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Question About Current Transformers

  1. Jul 25, 2009 #1
    I am hoping to use a overload relay I have rated at a low amperage to protect a higher amperage circuit. I plan to use 100/5 current transformers and connect them to the line/load terminals of the overload relay.
    The trip rating will be at 4 amps through the ct circuit but will have a time delay.

    I am wondering if the current transformers will burn up when connected together through the relay or if they are made for this.

    Will they burn up under normal operating conditions?

    Will they burn up under overload/short circuit conditions only?
    Attached is a diagram. draw.JPG
     
  2. jcsd
  3. Jul 25, 2009 #2

    negitron

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    When you say the trip will be at 4 amps, do you mean through the CT primary, or through the secondary? In any case, as long as you're not using the 100:5 CTs on a circuit with a primary current of much higher than 100 amps, you should be fine as long as you're using the proper burden resistor. They should be able to handle an overload condition for a short period of time without overheating; we test our equipment at a 2x overload condition for a minute or two and have never had a CT burn up unless the burden resistor was incorrect.
     
  4. Jul 25, 2009 #3

    dlgoff

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    Your overload relay will need to provide a load for the CT.
    http://en.wikipedia.org/wiki/Transformer_types#Current_transformers"
     
    Last edited by a moderator: Apr 24, 2017
  5. Jul 25, 2009 #4
    I mean 4 amps through the secondary. If it says 100/5 is that 5 amps when current is at 100 amps and the proper burden resistor is applied or when shorted.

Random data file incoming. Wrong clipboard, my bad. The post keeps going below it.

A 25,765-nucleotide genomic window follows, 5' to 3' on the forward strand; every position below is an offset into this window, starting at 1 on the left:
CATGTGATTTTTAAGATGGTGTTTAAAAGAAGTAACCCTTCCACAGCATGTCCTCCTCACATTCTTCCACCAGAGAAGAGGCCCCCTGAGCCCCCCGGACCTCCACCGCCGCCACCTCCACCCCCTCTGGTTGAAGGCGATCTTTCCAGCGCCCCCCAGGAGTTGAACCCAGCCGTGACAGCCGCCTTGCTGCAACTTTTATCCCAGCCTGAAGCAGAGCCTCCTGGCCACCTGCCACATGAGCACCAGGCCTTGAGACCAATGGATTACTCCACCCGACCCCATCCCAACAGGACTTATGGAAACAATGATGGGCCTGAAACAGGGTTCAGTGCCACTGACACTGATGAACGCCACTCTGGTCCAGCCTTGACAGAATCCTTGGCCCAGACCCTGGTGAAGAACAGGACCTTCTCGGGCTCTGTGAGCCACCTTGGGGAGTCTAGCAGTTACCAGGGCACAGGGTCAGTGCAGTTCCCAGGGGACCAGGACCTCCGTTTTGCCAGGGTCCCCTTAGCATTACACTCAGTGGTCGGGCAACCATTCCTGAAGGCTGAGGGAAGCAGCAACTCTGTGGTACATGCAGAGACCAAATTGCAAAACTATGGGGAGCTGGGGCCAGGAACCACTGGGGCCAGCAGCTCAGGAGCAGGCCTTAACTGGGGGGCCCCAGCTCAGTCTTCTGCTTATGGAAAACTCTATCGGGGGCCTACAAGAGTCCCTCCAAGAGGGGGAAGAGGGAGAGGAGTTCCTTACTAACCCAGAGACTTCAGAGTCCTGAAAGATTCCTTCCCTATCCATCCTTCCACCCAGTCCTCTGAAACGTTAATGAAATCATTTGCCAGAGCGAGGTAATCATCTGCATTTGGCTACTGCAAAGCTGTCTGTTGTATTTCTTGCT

What will happen when short circuit flows through circuit? 6000 line/neutral amps short circuit capacity generator. Will the CT's burn up?
     
  6. Jul 25, 2009 #5

    negitron

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    Depends on how long the fault current exists. Although, in reality, you're more likely to burn up the burden resistors, in my experience CTs are well able to tolerate brief (<1 s) fault currents in excess of 100x rating. I don't think we've ever managed to actually burn one up, although metering circuitry has occasionally been destroyed due to overvoltage caused by open or missing burden resistors.
     
    Last edited: Jul 25, 2009
  7. Jul 25, 2009 #6
    If it says 100/5 is that 5 amps when current is at 100 amps and the proper burden resistor is applied or when shorted.

    If burden resistance is necessary how do you know what the burden is supposed to be and how do you determine the power rating of resistances if you don't know the voltages on the secondary?
     
    Last edited: Jul 25, 2009
  8. Jul 25, 2009 #7

    negitron

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    The current through the burden resistor will be 5 amps for a 100-amp primary current, which means the larger the value of the burden, the higher the voltage across it (within limits; eventually the CT core will saturate). So, you choose your burden depending on the voltage you need to see across its terminals, using our old friend V = IR. Once you have that, you calculate the power rating with I2R.
     
  9. Jul 26, 2009 #8
    So are you saying then that the greater the impedance of the load the greater the voltage drop? It seems the voltage drop is always the applied voltage.
    Are you saying that the current will always be 5 amp regardless of resistance?

    The overload relay measures current it would seem then that there should be no resistance through the load, (if that will not cause it to burn up) because resistance will limit current.
     
    Last edited: Jul 26, 2009
  10. Jul 26, 2009 #9

    negitron

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    Yes, up to the point where a high enough voltage drop causes the CT core to begin saturating. This is, in fact, true for any transformer. If the primary current is held constant, then the secondary current will be maintained at the level dictated by the turns ratio regardless of load resistance. On the other hand if, as is the usual case with power transformers, you hold the primary voltage more or less constant, then the secondary voltage will remain more or less constant over the current range the transformer was designed for.
     
    Last edited: Jul 26, 2009
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